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I saw them as petrified, shapeshifting creatures from another dimension caught and frozen in mid-contortion as they emerged into our world. One large, weathered piece high up on the beach just below the forest looked like a dragon. As children, we’d weave stories about it and ride it to faraway adventures.
Alaska for Real: Getting creative with the gifts of the tide 101117 AE 1 Tara Neilson, For the Capital City Weekly I saw them as petrified, shapeshifting creatures from another dimension caught and frozen in mid-contortion as they emerged into our world. One large, weathered piece high up on the beach just below the forest looked like a dragon. As children, we’d weave stories about it and ride it to faraway adventures.

The fully assembled driftwood daybed built by Gary Neilson, the author's father. It had to be partially disassembled when the author moved into her new floathouse to fit through the doors. Photo by Tara Neilson.


Not just a bed, but a "liberry" bed. Photo by Tara Neilson.


Driftwood bench built by Chris Neilson. Photo by Tara Neilson.

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Wednesday, October 11, 2017

Story last updated at 10/10/2017 - 8:03 pm

Alaska for Real: Getting creative with the gifts of the tide

I’ve always been fascinated by driftwood. As a child, their sometimes amazing and twisted shapes called to my imagination. I saw them as petrified, shapeshifting creatures from another dimension caught and frozen in mid-contortion as they emerged into our world. One large, weathered piece high up on the beach just below the forest looked like a dragon. As children, we’d weave stories about it and ride it to faraway adventures.

Currents from as far away as Japan have brought us many different kinds of driftwood, like mahogany from the Philippines, Port Orford cedar, iron bark, bamboo, redwood, yew, and more.

I know that some people, likewise fascinated, have used driftwood to inspire their artistic impulses (see www.alaskadriftwoodart.com). My mom likes to find curious shapes, some of them appearing as highly stylized fish or birds, and position them in her window or on her coffee table as earth-and-sea-sculpted pieces of art.

While I admire that, these days my attitude toward driftwood is much more practical. For instance, when I moved into my first floathouse and needed a bed, preferably a daybed to double as a couch since space was at a premium, I didn’t want to have to go to the expense or hassle of getting one out here. I looked to the beaches instead.

My dad and I set out with a shopping list of the driftwood we’d need. Four poles for the legs and three more for the frame to lay the planks on for the mattress platform, all approximately the same sturdy size in diameter. Then we’d need smaller straight poles for the back, pieces for the side arms, and a back piece to tie it all together.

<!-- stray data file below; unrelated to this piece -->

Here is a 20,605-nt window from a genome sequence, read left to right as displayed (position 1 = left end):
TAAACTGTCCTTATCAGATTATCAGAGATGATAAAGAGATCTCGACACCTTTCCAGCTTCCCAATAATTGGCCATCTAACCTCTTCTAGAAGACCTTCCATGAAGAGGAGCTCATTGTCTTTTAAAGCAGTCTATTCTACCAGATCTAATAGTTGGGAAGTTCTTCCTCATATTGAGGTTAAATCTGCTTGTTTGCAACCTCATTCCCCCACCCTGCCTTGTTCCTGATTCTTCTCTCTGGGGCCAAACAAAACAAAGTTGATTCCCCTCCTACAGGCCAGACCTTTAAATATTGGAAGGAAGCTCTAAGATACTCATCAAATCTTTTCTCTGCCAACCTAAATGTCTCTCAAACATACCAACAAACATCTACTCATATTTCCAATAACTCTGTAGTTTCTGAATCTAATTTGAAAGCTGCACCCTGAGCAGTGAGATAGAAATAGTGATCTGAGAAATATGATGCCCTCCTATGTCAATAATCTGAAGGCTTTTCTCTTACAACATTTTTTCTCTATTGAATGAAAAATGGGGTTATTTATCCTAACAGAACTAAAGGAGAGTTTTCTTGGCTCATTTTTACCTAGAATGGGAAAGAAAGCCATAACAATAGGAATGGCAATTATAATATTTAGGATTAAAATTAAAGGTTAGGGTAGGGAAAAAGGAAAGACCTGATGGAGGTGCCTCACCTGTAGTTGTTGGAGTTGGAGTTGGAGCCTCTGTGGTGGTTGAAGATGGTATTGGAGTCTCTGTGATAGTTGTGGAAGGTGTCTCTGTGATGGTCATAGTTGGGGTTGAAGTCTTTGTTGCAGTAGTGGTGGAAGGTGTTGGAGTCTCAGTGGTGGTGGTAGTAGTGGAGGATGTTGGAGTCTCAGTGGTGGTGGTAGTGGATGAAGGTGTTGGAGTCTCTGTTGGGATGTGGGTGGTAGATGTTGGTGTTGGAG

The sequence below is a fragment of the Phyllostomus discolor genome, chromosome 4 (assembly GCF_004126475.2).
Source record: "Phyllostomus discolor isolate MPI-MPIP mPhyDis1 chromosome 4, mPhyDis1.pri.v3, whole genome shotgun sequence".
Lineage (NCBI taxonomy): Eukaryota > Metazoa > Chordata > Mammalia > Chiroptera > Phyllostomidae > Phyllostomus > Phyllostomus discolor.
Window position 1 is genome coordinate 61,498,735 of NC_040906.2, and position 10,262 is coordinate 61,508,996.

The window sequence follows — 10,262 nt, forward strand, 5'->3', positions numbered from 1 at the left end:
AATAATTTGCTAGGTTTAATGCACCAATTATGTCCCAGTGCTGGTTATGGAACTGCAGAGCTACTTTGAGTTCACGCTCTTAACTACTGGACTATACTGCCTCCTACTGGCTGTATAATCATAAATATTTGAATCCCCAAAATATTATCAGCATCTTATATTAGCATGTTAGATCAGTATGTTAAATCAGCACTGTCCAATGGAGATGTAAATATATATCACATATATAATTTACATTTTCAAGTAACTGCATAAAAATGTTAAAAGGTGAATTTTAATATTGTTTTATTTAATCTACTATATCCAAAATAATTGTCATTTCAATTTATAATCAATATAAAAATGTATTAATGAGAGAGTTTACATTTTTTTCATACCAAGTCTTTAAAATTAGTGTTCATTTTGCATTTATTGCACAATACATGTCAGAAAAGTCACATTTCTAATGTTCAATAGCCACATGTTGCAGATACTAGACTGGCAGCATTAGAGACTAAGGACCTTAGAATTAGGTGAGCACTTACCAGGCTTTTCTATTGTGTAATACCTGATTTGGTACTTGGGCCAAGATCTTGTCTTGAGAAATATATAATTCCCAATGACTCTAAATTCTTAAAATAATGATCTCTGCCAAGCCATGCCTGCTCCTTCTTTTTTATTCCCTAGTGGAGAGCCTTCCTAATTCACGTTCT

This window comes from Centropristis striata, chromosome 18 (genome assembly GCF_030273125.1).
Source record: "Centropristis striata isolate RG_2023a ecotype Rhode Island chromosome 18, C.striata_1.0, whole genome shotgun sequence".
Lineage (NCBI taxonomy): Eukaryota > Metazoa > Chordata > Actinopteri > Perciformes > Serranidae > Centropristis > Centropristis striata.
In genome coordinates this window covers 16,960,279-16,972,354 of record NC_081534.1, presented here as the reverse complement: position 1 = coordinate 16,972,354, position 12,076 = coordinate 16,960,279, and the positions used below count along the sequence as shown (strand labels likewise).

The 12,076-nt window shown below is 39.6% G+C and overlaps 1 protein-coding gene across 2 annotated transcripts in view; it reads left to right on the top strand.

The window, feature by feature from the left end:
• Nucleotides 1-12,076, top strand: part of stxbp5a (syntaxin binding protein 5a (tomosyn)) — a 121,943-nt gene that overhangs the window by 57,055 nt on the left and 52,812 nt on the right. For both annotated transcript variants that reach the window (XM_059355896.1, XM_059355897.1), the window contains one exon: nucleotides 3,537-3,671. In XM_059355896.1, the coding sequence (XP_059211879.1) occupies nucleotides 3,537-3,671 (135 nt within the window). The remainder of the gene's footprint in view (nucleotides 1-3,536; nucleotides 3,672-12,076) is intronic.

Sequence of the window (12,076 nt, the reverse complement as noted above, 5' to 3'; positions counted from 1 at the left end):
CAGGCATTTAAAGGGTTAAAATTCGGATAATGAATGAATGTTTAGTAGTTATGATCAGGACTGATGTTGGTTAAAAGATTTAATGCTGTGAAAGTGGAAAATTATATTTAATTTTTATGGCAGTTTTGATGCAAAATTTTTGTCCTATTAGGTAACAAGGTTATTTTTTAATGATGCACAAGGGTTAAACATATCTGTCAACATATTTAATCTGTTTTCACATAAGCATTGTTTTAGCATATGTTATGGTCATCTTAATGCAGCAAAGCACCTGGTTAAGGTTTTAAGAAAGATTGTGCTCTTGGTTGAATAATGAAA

It took us days to find what we needed, and sometimes it felt like a treasure hunt to find just the right piece as we nosed the skiff into one remote bay after another, the outboard exhaust and our breath floating on the chill air as winter approached. Curiously, most of what we needed, we found in the small bay nearest to where we live. Our hunt for the poles for the back I accomplished on foot, hiking along seaweed-strewn beaches. I turned up some interesting species of drift, cherry and apple among them. In a way, I’d be sleeping in an orchard.

My dad was the one who insisted that we use a huge, sweeping piece we found floating in the nearby bay. It curved upward on both ends like a giant, 15-foot long waxed mustache. He said that if he sawed off the ends the back of the bed would rise to a point.

By the time we found intricate and interesting pieces for the sides of the bed, the skiff was piled high with a mess of tangled and weathered wood that had traveled from far away places, destined to become a place for me to sleep. We unloaded everything into my dad’s shop, in the space where he’d built more than one wooden skiff over the years. We let the driftwood dry out before we started measuring and chainsawing or hand sawing them to the right length.

With the generator running and the bare light bulb shining down from the raw rafters during the long winter nights, we arranged and sorted the pieces and started fitting them together. It felt like a huge jigsaw puzzle, one in which you use considerable muscle to heft some of the pieces into place.

My dad was the creative director who made the artistic as well as practical choices, and the end result was impressive: sturdy, but surprisingly gracious in design. We built a storage platform underneath the bed, but my favorite part was the bookcase built into the end of it. As my five-year-old nephew Sterling said in astonishment when he first saw the books in the end of the bed: “This isn’t just a bed. This is a liberry bed!”

My driftwood daybed is a unique piece of furniture, seemingly built for a Henry VIII, a larger than life type of king. It has a throne-like attitude. Sleeping high up on its tree trunk posts with its sweeping back and arms curving up solid and protective around you is a comforting experience.

Besides the bed, my house is filled with other bits of driftwood furniture that my brothers, teenagers at the time, built for me. There’s a charming little bench that complements the daybed with a similarly styled back, a small printer table, an outdoor table — quaintly crooked — on which I kept colorful bottles and jars. Then there are the driftwood shelf brackets, driftwood door handles, driftwood picture frames, and driftwood tops for small occasional tables.

There is no end to what can be done with elegant, intricate, tide-gifted driftwood.

Tara Neilson blogs at www.alaskaforreal.com.